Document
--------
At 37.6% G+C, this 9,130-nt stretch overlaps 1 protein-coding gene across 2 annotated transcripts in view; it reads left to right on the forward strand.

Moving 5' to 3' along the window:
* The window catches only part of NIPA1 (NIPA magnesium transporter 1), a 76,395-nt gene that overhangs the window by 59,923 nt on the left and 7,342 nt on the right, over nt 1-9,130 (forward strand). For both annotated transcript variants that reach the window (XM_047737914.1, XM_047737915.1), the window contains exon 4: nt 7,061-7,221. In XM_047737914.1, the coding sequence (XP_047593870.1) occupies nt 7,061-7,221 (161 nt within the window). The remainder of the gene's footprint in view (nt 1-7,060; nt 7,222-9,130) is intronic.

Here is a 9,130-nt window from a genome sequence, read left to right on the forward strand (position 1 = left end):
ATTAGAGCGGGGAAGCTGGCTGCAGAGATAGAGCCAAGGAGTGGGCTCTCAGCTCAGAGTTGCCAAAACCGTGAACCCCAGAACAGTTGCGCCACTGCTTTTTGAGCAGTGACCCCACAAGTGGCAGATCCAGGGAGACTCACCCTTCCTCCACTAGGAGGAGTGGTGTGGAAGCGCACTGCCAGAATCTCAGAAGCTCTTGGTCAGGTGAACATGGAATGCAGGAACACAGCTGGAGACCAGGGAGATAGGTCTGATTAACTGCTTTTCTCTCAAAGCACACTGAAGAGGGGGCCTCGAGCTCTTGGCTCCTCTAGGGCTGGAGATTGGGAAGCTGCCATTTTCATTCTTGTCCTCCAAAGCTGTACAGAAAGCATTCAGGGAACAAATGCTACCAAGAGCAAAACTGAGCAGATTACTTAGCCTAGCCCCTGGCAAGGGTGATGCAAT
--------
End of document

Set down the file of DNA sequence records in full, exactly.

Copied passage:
At 37.6% G+C, this 9,130-nt stretch overlaps 1 protein-coding gene across 2 annotated transcripts in view; it reads left to right on the forward strand.

Moving 5' to 3' along the window:
* The window catches only part of NIPA1 (NIPA magnesium transporter 1), a 76,395-nt gene that overhangs the window by 59,923 nt on the left and 7,342 nt on the right, over nt 1-9,130 (forward strand). For both annotated transcript variants that reach the window (XM_047737914.1, XM_047737915.1), the window contains exon 4: nt 7,061-7,221. In XM_047737914.1, the coding sequence (XP_047593870.1) occupies nt 7,061-7,221 (161 nt within the window). The remainder of the gene's footprint in view (nt 1-7,060; nt 7,222-9,130) is intronic.

Here is a 9,130-nt window from a genome sequence, read left to right on the forward strand (position 1 = left end):
ATTAGAGCGGGGAAGCTGGCTGCAGAGATAGAGCCAAGGAGTGGGCTCTCAGCTCAGAGTTGCCAAAACCGTGAACCCCAGAACAGTTGCGCCACTGCTTTTTGAGCAGTGACCCCACAAGTGGCAGATCCAGGGAGACTCACCCTTCCTCCACTAGGAGGAGTGGTGTGGAAGCGCACTGCCAGAATCTCAGAAGCTCTTGGTCAGGTGAACATGGAATGCAGGAACACAGCTGGAGACCAGGGAGATAGGTCTGATTAACTGCTTTTCTCTCAAAGCACACTGAAGAGGGGGCCTCGAGCTCTTGGCTCCTCTAGGGCTGGAGATTGGGAAGCTGCCATTTTCATTCTTGTCCTCCAAAGCTGTACAGAAAGCATTCAGGGAACAAATGCTACCAAGAGCAAAACTGAGCAGATTACTTAGCCTAGCCCCTGGCAAGGGTGATGCAAT